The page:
Tradition suffuses the College of Charleston’s 250-year history. Many are timeless – Cougars forever remember their crossing of the Cistern at commencement. Other customs have been abandoned, and mercifully so.

Consider the story of the “rat caps”: striped beanies with maroon bills, topped with a green button. To encourage school spirit – and not without a hint of hazing – upperclassmen enforced a strict policy: All freshmen, men and women alike, were to don these beanies Monday through Friday, from 8 a.m. to 6 p.m., for the duration of their first semester.

Should freshmen be spotted without their headgear, a medieval punishment quickly followed: The culprits had to push, with their noses, a peanut across the length of what was then the chapel (today’s Alumni Memorial Hall).

The tradition lasted well into the modern era of the College (it ended in the early 1970s). The felt beanies can be spotted among this group of students cavorting at the Battery in 1965 in the run-up to a basketball game. (Cheerleaders left to right: Barbara LaMarche ’66, Kathy Paul ’69, Susan Cutts ’65 and Patsy Canfield ’67.)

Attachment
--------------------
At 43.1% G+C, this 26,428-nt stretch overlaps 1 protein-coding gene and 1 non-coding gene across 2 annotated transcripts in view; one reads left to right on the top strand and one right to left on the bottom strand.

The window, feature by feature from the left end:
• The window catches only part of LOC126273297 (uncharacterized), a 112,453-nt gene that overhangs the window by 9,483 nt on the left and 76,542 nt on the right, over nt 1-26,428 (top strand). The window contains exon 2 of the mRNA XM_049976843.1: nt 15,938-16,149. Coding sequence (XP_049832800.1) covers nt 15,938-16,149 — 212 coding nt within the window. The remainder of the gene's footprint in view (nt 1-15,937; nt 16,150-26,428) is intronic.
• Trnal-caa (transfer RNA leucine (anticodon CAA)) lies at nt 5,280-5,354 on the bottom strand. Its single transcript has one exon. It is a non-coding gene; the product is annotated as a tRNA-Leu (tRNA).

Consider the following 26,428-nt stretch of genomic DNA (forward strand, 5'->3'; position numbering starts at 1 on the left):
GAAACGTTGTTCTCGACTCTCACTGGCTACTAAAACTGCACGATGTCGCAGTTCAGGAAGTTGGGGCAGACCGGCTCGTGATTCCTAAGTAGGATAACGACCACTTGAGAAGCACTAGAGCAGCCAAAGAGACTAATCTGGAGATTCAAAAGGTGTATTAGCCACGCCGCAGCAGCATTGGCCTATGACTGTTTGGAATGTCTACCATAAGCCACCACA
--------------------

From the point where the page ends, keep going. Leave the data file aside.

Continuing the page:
Note the mascot listed on the placard affixed to the Ford convertible: “Maroons.” The College wouldn’t adopt the cougar until the 1970–71 school year, a gesture honoring a real-life cougar that had arrived at the Charles Towne Landing zoo.

The Lowcountry Digital Library makes freely available thousands of images documenting the traditions and transformations of the College. Learn more at

Featured image courtesy of College of Charleston Special Collections